Democrats also want Republicans to match military spending Trump and many GOP lawmakers are seeking with an equal increase in non-defence funding.

"If they need Democratic votes, the overall legislation needs to meet certain Democratic criteria and be reflective of the values of the Democratic caucus and what we believe are the values of the American people," said Representative Joe Crowley, the chairman of the House Democratic Caucus, in an interview.

There is also no guarantee that House GOP leaders will be able to rally a majority of their members to support a short-term spending measure, which multiple congressional aides and a senior Trump administration official said would likely last through mid-February.

Defence hawks, in particular, are livid at further delaying a planned boost in military funding. That could mean House Republicans would also need Democratic votes to pass a short-term deal - something the minority party may not be inclined to provide this time around.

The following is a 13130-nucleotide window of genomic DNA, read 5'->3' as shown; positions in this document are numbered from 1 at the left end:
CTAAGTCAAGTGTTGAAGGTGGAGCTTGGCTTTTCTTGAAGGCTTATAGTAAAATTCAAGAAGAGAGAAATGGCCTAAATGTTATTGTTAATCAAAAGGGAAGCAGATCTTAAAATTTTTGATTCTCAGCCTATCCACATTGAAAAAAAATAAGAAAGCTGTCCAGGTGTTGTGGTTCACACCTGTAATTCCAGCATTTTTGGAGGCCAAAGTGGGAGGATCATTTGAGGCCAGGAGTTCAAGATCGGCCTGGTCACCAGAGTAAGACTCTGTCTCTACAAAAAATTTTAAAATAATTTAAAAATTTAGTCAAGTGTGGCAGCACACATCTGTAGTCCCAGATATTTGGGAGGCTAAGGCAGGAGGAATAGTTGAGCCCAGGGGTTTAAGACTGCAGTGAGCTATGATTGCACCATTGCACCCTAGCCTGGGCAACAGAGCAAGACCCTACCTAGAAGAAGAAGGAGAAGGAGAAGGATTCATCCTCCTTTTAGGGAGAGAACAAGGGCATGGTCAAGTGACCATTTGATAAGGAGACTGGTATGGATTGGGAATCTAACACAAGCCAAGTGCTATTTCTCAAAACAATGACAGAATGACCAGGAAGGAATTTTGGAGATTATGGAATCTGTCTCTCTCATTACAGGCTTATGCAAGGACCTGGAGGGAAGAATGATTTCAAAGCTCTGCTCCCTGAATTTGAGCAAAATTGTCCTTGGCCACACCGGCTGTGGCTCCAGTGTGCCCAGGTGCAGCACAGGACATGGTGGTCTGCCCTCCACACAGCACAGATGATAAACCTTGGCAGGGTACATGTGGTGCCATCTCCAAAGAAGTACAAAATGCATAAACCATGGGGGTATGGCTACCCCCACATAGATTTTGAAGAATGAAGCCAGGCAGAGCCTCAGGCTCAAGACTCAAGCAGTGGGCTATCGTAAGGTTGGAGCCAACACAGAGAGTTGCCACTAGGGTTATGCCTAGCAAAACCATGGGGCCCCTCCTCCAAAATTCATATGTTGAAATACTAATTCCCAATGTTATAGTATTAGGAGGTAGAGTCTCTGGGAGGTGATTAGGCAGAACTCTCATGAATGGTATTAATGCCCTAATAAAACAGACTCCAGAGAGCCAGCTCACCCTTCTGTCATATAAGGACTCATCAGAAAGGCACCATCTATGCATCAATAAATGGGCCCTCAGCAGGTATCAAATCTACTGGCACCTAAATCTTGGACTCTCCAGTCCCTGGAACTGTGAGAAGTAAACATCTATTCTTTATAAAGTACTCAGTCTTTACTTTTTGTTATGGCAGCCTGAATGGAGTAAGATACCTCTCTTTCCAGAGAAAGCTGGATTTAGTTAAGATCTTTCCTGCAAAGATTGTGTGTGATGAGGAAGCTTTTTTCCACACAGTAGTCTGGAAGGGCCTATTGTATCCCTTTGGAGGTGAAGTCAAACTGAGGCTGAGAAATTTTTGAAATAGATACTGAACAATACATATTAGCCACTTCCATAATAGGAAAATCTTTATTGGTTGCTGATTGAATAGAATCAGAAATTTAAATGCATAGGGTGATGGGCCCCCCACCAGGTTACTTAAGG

On Capitol Hill, however, there are hopes that tensions will ease as the shutdown deadline approaches. The government last shut down in October 2013, when Republicans opposed to President Barack Obama's health-care overhaul demanded its defunding. Government offices closed and hundreds of thousands of federal employees were furloughed for two weeks before the GOP relented.

Last week's meeting went off the rails when Trump angrily rejected a tentative deal negotiated among a small bipartisan group of senators - one that did not include any Republicans who support the strong restrictions Trump favours.

That deal would offer dreamers an eventual path to US citizenship in return for border security funding, including some that could be used to construct the US-Mexico border wall Trump campaigned on.

But it did not include other restrictions Trump is seeking, including an end to rules that allow naturalised citizens to sponsor their relatives for legal status in the United States.